Sunday, October 9, 2005
Fragments of Postmodern Liturgy V
Contraband + Banter
There are many rules in church. For example, you’re not supposed to talk at all during the service, unless you’re the man with the big microphone. Neither are you supposed to talk about a variety of subjects outside of the service including sex, money, anger, resentment, biblical misunderstanding, or fear. But one of the frequent disappointments I see registering in people who are spiritually hungry and come to church is that they don’t get to have conversation. They don’t get the space to actually connect with other people, or with Jesus. We give them programs and media, messages and textual proof about relationships, but they never get a chance to have one. We need to create space for conversation. We need to create space for people to talk to one another, space for people to personally speak to God in a corporate setting, and silent space which only God can fill.
In ministry, I have found it increasingly helpful to frame conversation as being more about having space to ask questions than anxiety about finding answers. Brian McLaren expressed something comparable when he said “our words will be servants of mystery, not removers of it, as they were in the old world[i]” while describing the progressive role of pastors in the 21st Century. Similarly, Walter Brueggman suggests we ought to see our lives much like drama, where two characters – ourselves and God - recognize and acknowledge one another with respect, which in turn allows us to see ourselves as significant to God[ii]. It puts us in the room with a God who cares and wants to talk. Nothing is off limits, as we pace through the plot of life.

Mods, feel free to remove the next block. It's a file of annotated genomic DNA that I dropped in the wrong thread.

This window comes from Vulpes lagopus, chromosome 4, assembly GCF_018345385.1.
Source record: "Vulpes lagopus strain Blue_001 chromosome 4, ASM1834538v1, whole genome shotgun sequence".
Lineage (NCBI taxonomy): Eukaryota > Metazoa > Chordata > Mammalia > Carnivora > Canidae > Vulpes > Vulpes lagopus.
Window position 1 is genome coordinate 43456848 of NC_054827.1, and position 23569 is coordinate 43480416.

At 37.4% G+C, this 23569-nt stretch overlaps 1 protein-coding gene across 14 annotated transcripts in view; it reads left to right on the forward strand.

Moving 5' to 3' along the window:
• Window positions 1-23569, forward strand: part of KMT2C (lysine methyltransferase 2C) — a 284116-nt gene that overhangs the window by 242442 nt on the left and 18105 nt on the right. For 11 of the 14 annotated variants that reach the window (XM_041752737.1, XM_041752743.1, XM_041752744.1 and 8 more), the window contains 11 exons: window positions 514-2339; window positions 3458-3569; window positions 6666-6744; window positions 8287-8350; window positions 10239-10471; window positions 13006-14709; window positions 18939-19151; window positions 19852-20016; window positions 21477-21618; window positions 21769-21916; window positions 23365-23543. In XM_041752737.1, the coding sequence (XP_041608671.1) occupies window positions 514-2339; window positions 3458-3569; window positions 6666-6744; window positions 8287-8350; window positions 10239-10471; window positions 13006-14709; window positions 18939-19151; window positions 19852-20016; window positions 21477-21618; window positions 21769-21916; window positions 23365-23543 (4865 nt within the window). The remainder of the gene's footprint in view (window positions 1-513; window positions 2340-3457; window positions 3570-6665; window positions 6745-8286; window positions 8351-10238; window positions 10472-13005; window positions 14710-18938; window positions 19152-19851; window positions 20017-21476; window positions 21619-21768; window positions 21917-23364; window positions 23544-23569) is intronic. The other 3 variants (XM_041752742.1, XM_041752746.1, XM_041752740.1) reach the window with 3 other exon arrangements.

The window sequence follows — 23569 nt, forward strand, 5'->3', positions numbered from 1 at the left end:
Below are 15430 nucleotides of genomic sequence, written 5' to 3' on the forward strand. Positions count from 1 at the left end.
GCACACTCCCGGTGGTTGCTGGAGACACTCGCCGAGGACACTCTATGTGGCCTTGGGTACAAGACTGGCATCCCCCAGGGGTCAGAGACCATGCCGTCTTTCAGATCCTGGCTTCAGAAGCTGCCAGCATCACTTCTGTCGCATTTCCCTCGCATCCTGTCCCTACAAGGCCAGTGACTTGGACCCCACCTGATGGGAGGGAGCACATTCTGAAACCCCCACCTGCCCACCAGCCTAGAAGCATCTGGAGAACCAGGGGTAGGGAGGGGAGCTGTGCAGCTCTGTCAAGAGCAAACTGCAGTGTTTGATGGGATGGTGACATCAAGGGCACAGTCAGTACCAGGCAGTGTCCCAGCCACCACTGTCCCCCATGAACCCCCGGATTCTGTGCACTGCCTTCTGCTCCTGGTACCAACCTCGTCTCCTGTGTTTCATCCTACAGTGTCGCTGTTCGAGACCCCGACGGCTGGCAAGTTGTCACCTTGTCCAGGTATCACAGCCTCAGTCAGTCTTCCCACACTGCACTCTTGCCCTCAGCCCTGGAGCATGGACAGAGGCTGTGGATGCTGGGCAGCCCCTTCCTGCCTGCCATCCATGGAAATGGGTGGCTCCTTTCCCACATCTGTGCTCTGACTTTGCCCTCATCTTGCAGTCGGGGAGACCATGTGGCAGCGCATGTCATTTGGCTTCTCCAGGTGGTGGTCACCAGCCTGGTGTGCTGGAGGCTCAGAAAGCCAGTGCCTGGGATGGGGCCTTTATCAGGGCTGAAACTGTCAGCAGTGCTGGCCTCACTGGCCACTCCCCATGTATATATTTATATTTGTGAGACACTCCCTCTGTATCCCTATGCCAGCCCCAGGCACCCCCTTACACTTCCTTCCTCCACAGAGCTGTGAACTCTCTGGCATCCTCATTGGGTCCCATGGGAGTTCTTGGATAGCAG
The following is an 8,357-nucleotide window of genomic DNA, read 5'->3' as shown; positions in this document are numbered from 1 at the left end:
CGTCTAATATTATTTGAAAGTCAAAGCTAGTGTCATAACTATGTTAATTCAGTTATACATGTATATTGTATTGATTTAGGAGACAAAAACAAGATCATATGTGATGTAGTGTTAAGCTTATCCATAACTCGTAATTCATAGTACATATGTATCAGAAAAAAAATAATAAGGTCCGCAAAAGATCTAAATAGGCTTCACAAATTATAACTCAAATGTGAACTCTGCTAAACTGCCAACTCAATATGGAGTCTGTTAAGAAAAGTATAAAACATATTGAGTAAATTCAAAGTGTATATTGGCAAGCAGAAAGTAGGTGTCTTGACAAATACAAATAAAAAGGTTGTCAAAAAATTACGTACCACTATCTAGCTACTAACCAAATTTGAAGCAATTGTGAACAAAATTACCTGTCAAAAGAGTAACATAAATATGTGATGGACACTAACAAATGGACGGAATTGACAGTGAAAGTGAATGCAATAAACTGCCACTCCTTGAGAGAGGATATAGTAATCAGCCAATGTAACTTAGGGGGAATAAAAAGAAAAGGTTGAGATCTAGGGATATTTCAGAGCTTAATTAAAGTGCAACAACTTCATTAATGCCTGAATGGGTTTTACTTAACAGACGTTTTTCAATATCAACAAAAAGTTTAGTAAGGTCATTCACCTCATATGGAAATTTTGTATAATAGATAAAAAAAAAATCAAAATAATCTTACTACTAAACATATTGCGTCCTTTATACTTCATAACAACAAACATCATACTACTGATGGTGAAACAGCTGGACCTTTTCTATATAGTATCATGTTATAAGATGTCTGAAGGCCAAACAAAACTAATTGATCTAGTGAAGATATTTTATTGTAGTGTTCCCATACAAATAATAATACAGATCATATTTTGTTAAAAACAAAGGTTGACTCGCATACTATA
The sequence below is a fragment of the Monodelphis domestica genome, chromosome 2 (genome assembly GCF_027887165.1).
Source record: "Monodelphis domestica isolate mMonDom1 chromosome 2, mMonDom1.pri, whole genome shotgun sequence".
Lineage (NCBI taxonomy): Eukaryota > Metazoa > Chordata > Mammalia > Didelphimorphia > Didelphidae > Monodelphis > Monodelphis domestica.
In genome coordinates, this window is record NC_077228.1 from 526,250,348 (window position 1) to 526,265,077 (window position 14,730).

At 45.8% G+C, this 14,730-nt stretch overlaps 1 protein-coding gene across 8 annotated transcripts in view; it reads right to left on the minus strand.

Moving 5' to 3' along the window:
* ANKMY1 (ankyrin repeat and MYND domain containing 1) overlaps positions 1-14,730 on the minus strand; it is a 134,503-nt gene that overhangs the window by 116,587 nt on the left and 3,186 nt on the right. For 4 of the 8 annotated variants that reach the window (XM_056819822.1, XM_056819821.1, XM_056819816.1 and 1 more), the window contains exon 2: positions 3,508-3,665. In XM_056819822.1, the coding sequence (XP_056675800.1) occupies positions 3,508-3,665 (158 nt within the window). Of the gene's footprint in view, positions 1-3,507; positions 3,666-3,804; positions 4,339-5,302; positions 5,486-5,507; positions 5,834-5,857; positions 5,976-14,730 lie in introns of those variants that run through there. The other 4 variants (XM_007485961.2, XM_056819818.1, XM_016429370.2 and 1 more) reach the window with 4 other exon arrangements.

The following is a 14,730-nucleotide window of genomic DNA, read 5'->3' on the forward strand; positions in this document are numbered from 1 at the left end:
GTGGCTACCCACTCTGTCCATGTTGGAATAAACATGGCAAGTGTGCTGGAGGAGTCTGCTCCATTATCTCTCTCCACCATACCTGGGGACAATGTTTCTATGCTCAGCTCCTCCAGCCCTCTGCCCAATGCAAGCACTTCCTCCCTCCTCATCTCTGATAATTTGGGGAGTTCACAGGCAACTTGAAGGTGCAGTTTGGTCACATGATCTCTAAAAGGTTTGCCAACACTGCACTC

Lifting the embargo on contrabanter enables us to pray with the honesty of Old Testament prophets and the confidence of sinners saved by grace. Like Jeremiah, we can humbly say “I don’t know anything – I’m only a boy![iii]” and still draw near to God “with a sincere heart in full assurance of faith.[iv]” Contrabanter assumes confidence with God, and with others, and brings everything hidden into the light, as we ourselves we called “out of darkness into His wonderful light[v].”
[i] Brian McLaren, The Church on the Other Sidep.89
[ii] cf. Walter Brueggman, Texts Under Negotiation p.65
[iii] Jeremiah 1.6
[iv] Hebrews 10.22, NIV
[v] 1 Peter 2.19, NIV